I think that the motto “She was there and she told me”, adds meanings to the student beyond just hearing the testimony. I find that the witness causes students to want to learn more about the Holocaust. It whets their appetite for further studying and researching the subject, perhaps as opposed to when we, the educators, speak to them about it. Sometimes it reaches them, sometimes it doesn’t, but with a witness they will come up after class many times and ask to know more. That’s one point. The second is that the student who listens to the witness goes through a sort of an ‘empathic unsettlement2’ and in most cases this will motivate him to do something with the information he was given. In many cases the encounter instills a feeling of commitment to the memory of the Holocaust, much more than a history lesson does. This commitment grows stronger when they realize the survivors are getting very old.

Should the Witness convey any sort of message?

I don’t think so. In my opinion the message should be, again, “She was there, and she told me”. Moreover, if the survivor must phrase a message it would be redundant in many cases. Every witness should tell his story, what he went through. The students should be able to make out the message, to extract it from the story - that is the empathic unsettlement - I think that when 15 year-olds sit and hears what a survivor went through, who was exactly their age at the time, they undergo a much more effective self-examination process than if they were given a clear message. It forces them to look inside. It’s part of the unsettlement.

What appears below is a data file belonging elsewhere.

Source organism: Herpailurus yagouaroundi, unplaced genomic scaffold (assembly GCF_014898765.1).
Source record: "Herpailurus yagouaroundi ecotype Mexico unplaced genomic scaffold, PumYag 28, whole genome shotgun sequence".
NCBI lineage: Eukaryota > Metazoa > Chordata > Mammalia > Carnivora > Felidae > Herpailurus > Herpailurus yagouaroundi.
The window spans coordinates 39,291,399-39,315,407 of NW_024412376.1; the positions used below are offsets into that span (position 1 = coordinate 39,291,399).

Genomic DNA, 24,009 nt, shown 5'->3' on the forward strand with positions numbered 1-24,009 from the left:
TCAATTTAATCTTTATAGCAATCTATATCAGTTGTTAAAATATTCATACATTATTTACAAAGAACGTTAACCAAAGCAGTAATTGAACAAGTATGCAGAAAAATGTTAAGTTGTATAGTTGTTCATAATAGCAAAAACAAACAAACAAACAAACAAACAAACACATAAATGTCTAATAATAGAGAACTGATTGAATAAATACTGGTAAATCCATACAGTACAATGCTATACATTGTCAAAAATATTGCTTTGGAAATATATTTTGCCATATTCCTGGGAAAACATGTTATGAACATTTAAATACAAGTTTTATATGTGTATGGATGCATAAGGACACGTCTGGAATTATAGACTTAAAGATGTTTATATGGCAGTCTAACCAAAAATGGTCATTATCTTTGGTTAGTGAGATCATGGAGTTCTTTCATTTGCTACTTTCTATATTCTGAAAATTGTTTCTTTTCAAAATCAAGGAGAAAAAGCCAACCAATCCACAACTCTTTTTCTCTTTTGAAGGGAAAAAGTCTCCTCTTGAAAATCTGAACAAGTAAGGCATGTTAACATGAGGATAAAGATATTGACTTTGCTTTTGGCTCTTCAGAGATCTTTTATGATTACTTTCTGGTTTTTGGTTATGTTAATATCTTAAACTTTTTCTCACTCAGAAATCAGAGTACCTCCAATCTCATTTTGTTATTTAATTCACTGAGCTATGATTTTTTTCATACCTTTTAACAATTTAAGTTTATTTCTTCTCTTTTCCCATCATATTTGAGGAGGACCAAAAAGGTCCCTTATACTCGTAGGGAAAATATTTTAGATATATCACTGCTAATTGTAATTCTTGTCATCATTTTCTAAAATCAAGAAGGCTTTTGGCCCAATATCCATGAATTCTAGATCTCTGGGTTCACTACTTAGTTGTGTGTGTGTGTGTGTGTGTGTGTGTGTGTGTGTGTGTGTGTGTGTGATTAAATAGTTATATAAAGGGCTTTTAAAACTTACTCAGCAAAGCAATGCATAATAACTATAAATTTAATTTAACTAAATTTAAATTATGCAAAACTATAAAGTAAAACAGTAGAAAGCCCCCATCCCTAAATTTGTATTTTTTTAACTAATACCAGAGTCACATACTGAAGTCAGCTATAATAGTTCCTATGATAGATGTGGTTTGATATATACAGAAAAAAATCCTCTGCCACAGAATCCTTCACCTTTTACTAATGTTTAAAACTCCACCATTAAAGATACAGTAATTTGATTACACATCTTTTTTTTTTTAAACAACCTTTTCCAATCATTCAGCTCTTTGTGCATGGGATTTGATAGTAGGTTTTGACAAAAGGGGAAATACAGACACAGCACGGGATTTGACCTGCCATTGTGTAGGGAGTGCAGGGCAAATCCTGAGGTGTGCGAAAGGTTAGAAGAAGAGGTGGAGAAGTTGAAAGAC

Do you think the testimony has a moral significance? Can the witness provide us with moral inspiration?

I think so. What is it that the survivor actually does? He takes the number 6,000,000, which is inconceivable, and tells you, the listener, “I am a human being, do you understand? I was there, and in that pile of bodies was my father, Yosef, and my mother, Hannah.” When we deal with a human story we suddenly understand that we are human too - we also have parents. Even more so, those people lived in a modern world that is very similar to our own. When the survivor tells that there were evil forces in the world that were turned against him, and that he tried to cope and survive in this chaotic world, and didn’t lose the value of life, this story bears a moral significance. This testimony affirms life, since the world of the Holocaust is a world of death, but the survivor says that in this disintegrating world he remains a human being, stayed alive, raised a family. This, in itself has moral significance. Facing death and overcoming it and the ability to move on received moral significance.